Fort Whipple, a United States (U.S.) Army post was temporarily established at Del Rio Springs, north of present day Chino Valley, Arizona, by Major Edward Banker Willis and Captain Nathaniel J. Pishon on December 23, 1863. They led Companies C and F of the First California Volunteers and built the post under General Order #27 issued by General James Henry Carleton. The post was named Fort Whipple, after Amiel Weeks Whipple, an American military officer and topographical engineer. He served as a brigadier general in the American Civil War, and was mortally wounded on May 7, 1863 at the Battle of Chancellorsville in Virginia.
The Governor’s Party arrived at Fort Whipple on January 22, 1864. Consisting of most of the officials of the new territorial government of Arizona, Governor John Noble Goodwin used the fort as his headquarters while he visited the territory to determine a permanent location for the fort and territorial capital.
On May 18, 1864, Major Willis relocated the fort twenty-one miles south to a miner's tent settlement on the east bank of Granite Creek. The relocation of the fort was recommended by Governor Goodwin. Its placement was on higher ground, had better access to lumber, and the military could better protect miners. The fort was a large rectangular pine-log stockade. At the same time, Whipple Depot was established as part of the fort. In late May, Prescott (approximately 1½ miles west of the fort) was designated as the capital of the Arizona Territory. In setting up the territorial government, Goodwin's administration oversaw the first election of members to the 1st Arizona Territorial Legislature in July 1864. In September 1864, they met in Prescott and adopted the Howell Code, which was the first set of statutory laws to govern the territory. The legislature also enacted legislation establishing the Arizona Historical Society, creation of mail routes, and establishing a public education system, which included a public university (the University of Arizona). The legislature's meeting in Prescott made it the de facto capital of the territory.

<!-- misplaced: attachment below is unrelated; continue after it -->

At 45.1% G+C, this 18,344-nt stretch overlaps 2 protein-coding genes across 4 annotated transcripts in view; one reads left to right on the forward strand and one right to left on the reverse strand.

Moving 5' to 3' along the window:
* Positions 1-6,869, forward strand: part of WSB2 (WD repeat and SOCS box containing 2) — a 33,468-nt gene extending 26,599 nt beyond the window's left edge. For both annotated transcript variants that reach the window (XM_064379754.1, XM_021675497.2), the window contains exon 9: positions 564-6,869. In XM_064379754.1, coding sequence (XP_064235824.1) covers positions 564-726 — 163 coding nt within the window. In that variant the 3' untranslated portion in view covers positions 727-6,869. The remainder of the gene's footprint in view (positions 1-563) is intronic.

The old site at Del Rio Springs continued to be used by scouting parties and was called Camp Clark, in honor of John A. Clark, Surveyor General of the New Mexico Territory. The camp site was later sold, becoming Postle's Ranch.
Fort Whipple served as a tactical base for detachments of several regiments involved in the American Indian Wars between 1864 and 1886. Fort Whipple became headquarters of the Military Department of Arizona from 1870 to 1886 when Colonel George Crook was assigned to Fort Whipple. He was responsible for having a new fort built to replace the decrepit palisade fort. Between 1869 and 1872, the old fort stockade was razed and the majority of new construction occurred up until 1877.
Whipple Depot was destroyed by fire in April 1872 and rebuilt by July 1872. In 1878, Whipple Depot was renamed Prescott Barracks. In May 1879, under General Orders #53, Prescott Barracks and Fort Whipple were consolidated to become Whipple Barracks.
From May 1885 to July 1886, Fort Whipple was home to Colonel Benjamin H. Grierson and Troop B of the 10th Cavalry Regiment (United States), also known as Buffalo Soldiers. By 1895, the fort was dilapidated and in 1897 was scheduled for deactivation.